Memo to Jackass, the Credit Card Industry Doesn't Need Anyone Standing Up for It
Continued from previous page
And this isn't about vengeance, it's about policy: if the "consequence" for blowing a $4 trillion hole in the economy is seeing masses of government officials line up to hurl billions of taxpayer dollars at you, that doesn't provide much of an incentive to fix your behavior. This is one area where there should have been a seamless melding of public outrage and government policy: we should have swooped in, rounded up 200 of the most guilty executives, hauled them before congress in a public trial, and packed them all off to a Supermax in Florence, Colorado to do real time with murderers, rapists and terrorists. Reality shows should have been quickly greenlighted to track their progress in the hole (can you imagine the ratings for a show called Project D-Block starring John Thain, Angelo Mozilo and Dick Fuld?).
All joking aside, this would have been an incredibly healthy step for our society to take -- just as it would have been healthy (and still might be) for someone to go to jail for torture during the Bush years, or for contracting fraud in Iraq, or for any of the other countless crimes committed this past decade that will almost certainly go unpunished. The social contract has to be considered broken when some dumb schmuck can go to jail for five real years for selling a bag of weed while a guy who went to Harvard and Wharton and had all possible advantages gets nothing but a bailout and a temporarily lowered bonus regime for destroying billions of dollars of public wealth.
As for the credit card companies, fuck them. The biggest of them are engaged in one of the all-time great scams right now, gorging themselves on cheap money lent to them by the Fed or the government via bailout programs and then turning right around and further widening their spread by increasing prices to the ordinary consumer. Imagine an oil company that got to buy government crude from the Strategic Petroleum Reserve at a discount during the Katrina crisis and then turned around and gouged consumers during the shortage.
Think there would be public anger then? Maybe. This is close to the same thing, and let's not forget who these motherfuckers are: they are the people who spent most of the last decade and a half showering congressmen with cash in order to get the Bankruptcy Bill passed. That bill made it significantly harder for people to declare bankruptcy to get out from credit card debt so that they could keep their homes. A study by the New York Federal Reserve last year concluded that there are roughly 32,000 more foreclosures per quarter because of this bill than there would have been had the old bankruptcy laws remained in place. The study estimated that the bill resulted in about 400,000 additional foreclosures total since its inception.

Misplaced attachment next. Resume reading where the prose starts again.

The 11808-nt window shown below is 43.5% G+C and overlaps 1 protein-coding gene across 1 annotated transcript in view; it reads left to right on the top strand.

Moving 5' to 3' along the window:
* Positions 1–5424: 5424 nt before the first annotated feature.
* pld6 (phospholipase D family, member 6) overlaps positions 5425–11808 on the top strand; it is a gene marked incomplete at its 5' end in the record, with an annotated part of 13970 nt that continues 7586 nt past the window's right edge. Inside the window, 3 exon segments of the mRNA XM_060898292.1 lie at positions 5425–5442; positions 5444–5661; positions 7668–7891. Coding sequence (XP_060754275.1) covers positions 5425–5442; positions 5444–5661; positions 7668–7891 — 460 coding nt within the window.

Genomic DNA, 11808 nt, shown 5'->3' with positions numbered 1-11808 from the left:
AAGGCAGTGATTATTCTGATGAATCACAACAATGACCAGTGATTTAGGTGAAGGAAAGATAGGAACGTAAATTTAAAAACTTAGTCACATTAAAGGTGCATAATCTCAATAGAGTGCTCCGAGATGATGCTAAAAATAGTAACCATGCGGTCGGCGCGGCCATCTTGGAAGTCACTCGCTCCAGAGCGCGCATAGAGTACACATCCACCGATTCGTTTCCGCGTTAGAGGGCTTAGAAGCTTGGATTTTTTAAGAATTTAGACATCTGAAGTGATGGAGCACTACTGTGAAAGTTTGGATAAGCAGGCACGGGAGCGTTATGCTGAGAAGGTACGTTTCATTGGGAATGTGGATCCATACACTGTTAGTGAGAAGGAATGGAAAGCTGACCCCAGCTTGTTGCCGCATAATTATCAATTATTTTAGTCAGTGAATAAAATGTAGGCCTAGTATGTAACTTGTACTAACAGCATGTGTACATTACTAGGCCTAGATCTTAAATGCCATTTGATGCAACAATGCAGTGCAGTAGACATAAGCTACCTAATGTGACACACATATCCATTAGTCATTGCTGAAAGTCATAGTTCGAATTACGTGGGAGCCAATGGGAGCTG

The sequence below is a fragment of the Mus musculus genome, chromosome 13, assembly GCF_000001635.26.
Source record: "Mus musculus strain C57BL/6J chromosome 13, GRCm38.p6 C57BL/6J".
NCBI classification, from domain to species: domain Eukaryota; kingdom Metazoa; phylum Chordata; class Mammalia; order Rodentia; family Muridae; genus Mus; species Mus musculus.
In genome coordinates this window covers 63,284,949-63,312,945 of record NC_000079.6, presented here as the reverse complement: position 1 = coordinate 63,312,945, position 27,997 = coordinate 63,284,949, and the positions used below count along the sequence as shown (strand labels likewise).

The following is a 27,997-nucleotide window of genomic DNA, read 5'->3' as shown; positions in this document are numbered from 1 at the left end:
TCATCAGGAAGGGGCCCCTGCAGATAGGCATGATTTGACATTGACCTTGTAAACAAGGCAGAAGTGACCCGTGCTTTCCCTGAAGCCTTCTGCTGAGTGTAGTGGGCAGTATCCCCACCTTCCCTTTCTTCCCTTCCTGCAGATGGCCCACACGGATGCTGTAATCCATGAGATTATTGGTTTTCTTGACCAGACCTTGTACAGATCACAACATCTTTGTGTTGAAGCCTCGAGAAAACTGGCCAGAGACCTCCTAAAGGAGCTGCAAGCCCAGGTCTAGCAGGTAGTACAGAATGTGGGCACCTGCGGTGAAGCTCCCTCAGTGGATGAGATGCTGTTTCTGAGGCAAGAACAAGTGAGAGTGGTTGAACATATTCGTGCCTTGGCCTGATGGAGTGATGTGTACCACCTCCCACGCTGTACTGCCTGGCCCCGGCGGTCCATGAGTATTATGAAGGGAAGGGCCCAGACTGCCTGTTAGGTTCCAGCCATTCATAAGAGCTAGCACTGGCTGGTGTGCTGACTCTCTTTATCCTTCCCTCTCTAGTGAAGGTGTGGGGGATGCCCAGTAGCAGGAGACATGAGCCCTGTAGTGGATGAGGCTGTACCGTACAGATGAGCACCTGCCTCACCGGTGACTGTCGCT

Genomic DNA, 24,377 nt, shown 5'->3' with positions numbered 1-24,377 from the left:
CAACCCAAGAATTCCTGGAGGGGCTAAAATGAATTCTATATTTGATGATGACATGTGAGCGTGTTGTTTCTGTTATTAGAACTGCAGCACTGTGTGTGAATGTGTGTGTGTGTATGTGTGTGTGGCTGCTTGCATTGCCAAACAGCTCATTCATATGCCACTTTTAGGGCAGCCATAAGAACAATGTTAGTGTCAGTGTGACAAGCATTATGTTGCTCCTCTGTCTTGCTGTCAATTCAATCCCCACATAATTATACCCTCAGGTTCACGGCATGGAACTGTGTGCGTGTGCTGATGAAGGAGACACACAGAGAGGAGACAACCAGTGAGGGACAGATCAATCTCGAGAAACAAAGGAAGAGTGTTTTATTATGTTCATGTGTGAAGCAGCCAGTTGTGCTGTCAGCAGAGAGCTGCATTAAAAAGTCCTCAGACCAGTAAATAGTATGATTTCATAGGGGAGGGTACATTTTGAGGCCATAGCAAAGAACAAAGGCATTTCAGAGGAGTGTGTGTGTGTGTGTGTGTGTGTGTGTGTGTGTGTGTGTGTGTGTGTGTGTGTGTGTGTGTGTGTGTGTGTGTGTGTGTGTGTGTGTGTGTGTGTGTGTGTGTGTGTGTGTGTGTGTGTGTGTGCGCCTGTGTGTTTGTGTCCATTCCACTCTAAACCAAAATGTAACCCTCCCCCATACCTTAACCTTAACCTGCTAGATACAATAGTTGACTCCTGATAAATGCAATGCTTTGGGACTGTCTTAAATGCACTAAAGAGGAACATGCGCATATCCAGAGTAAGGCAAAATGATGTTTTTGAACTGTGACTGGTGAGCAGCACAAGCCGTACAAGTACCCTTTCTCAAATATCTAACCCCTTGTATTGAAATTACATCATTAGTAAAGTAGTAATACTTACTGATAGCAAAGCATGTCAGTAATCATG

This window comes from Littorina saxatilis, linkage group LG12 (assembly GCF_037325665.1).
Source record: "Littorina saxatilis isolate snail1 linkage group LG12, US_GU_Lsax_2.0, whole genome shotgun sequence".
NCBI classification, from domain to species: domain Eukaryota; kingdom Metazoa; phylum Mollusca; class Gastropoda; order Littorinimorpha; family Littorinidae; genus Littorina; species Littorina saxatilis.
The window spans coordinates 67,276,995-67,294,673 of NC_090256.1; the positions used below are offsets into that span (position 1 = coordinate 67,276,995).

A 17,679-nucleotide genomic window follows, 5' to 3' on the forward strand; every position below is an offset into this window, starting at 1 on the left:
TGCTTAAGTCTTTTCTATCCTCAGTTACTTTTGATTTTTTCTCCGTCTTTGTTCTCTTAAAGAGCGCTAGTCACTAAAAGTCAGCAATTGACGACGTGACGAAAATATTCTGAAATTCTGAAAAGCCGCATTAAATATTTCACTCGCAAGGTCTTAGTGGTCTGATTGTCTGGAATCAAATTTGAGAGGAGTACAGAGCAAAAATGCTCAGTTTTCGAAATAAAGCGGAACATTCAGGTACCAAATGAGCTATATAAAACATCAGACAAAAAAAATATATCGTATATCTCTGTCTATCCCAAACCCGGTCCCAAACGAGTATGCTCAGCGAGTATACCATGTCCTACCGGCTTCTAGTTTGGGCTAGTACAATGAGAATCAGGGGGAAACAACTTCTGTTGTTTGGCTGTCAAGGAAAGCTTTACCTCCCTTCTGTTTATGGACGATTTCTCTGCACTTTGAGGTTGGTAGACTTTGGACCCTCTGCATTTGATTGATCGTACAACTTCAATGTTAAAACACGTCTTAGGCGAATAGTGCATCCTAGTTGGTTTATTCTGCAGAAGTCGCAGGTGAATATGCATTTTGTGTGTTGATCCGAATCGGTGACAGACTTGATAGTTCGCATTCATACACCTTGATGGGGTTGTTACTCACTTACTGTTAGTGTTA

Gee, you think that played a role in the financial crisis at all? Forgetting all the predatory practices that these people are known for, they were a major accomplice in the financial disaster -- and now they're fighting tooth and nail to keep Congress from forcing them to stop arbitrarily jacking up fees on consumers. In other words the same banks (like Citi, for instance) that got a hot sexy multi-billion-dollar massage from the Fed and TARP when they pushed their debt-to-equity ratios to insane levels, borrowing 30 and 40 dollars for every dollar they had and investing them in the housing casino and the derivatives market, now are arguing that ordinary losers like you and me who might have $5000 or $10000 in revolving credit card debt shouldn't get a break on their fees just because times are tough (or because they're too stupid to hire a $500-an-hour lawyer to decipher their insane consumer contracts). In other words, when you borrow $500 billion against $20 billion and blow all of it at the roulette table, you should get a bailout; but when you take out a $10,000 credit card to pay for gas and groceries, you should pay whatever freight the company deems fit.